13 February, 2016

Doctrine of Estoppel under Indian Evidence Act

The law for estoppel or the rule of exclusion of certain evidence under certain circumstances, like between tenant and landlord, licensee of person in possession and licensor (s. 116), or as between acceptor and drawer of a bill of exchange, as between Bailee and bailor and licensor and license (s. 117). Estoppel is a procedure of proof.
 Section 115 of evidence act reads: “When one person has, by his declaration, act or omission, intentionally caused or permitted another person to believe a thing to be true and to act upon such belief, neither he nor his representative shall be allowed, in any suit or proceeding between himself and such person or his representative, to deny the truth of that thing”.
 Illustration: “A intentionally and falsely leads B to believe that certain land belongs to A, and thereby induces B to buy and pay for it; The land afterwards becomes the property of A, and A seeks to set aside the sale on the ground that, at the time of the sale, he had no title. He must not be allowed to prove his want of title”.
 The doctrine embodied under this section is not a rule of equity, but is a rule of evidence formulated and applied in courts of law.
 In Pickard v. Sears, the mortgagee of the machinery permitted it to remain in the possession of the mortgagor, against whom a judgment was executed. The machinery was seized in execution, but although the mortgagee spoke to the judgment creditors attorney he foolishly made no reference to the fact that machinery in which he had an interest had been seized to pay another man’s debt, nor did he make any claim to the machinery for some time. When he eventually did so, it was held that he might be estopped from denying that the machinery was the debtor’s, as his conduct amounted to a willful representation to that effect.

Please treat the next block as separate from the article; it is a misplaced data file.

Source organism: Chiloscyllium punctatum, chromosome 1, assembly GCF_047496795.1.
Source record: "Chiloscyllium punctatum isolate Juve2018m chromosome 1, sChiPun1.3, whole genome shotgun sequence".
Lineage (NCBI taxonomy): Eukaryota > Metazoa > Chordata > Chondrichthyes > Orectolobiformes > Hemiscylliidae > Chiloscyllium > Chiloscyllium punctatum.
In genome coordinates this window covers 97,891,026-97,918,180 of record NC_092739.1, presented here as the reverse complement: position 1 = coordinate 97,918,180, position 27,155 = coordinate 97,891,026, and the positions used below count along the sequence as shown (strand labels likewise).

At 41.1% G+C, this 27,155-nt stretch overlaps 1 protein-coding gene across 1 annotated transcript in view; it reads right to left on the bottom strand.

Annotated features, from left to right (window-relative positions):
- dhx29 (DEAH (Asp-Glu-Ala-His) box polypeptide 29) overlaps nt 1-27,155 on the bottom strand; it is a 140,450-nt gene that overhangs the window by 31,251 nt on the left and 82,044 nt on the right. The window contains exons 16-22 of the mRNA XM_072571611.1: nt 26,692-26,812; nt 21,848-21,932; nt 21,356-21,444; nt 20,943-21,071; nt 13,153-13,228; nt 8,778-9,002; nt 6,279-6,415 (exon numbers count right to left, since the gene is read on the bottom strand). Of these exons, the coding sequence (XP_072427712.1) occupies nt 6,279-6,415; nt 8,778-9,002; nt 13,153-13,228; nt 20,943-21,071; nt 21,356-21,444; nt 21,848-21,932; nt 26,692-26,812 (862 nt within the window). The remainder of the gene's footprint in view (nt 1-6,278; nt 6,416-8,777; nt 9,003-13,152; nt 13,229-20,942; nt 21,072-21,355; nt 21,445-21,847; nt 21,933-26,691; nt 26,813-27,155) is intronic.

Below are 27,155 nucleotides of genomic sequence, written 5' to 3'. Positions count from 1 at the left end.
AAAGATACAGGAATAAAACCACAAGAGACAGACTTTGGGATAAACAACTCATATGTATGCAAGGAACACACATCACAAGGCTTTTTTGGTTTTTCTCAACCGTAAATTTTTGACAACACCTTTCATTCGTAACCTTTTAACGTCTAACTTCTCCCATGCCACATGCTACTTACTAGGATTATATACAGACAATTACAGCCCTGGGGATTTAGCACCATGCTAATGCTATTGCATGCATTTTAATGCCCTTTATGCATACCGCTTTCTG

Estoppel is based on the maxim, allegans contraria non est audiendus (a person alleging contradictory facts should not be heard) and is that kind of proesumptio juris et de jure, where the fact presumed is taken to be true, not as against all the world, but as against a particular party, and that only by reason of some act done, it is in truth a kind of argumentum ad hominern. Hence it appears that estoppels' must not be understood as synonymous with "conclusive evidences”—the former being conclusions drawn by law against parties from particular facts, while by the latter is meant some piece or mass of evidence, sufficiently strong to generate conviction in the mind of a tribunal, or rendered conclusive on a party, either by common or statute law.
 Section 116 reads - Estoppel of tenant; and of licensee of person in possession: No tenant of immovable property or person claiming through such tenant, shall, during the continuance of the tenancy, be permitted to deny that the landlord of such tenant had, at the beginning of the tenancy, a title to such immovable property; and no person who came upon any immovable property by the license of the person in possession thereof, shall be permitted to deny that such person had a title to such possession at the time when such license was given. The doctrine is generally recognized that a tenant is estopped, while the tenancy continues, to deny the title of his landlord.
 Section 117 - Estoppel of acceptor of bill of exchange, Bailee or licensee: No acceptor of a bill of exchange shall be permitted to deny that the drawer had authority to draw such bill or to endorse it; nor shall any Bailee or licensee be permitted to deny that his bailor or licensor had, at the time with the bailment or licence commenced, authority to make such bailment or grant such licence.
Explanation 1.-The acceptor of a bill of exchange may deny that the bill was really drawn by the person by whom it purports to have been drawn.

Explanation 2.-If a Bailee delivers the goods bailed to a person other than the bailor, the may prove that such person had a right to them as against the bailor. As per the stand taken by Supreme Court in the case of Mohan v. State, the rule of issue estoppel does not prohibit that evidence given at one trial against the accused cannot be given in another trial for another offence. Thus where the acquittal order of a Magistrate on a minor offence was set aside and the accused committed for trial on a major offence, the principle of issue estoppel will not apply.

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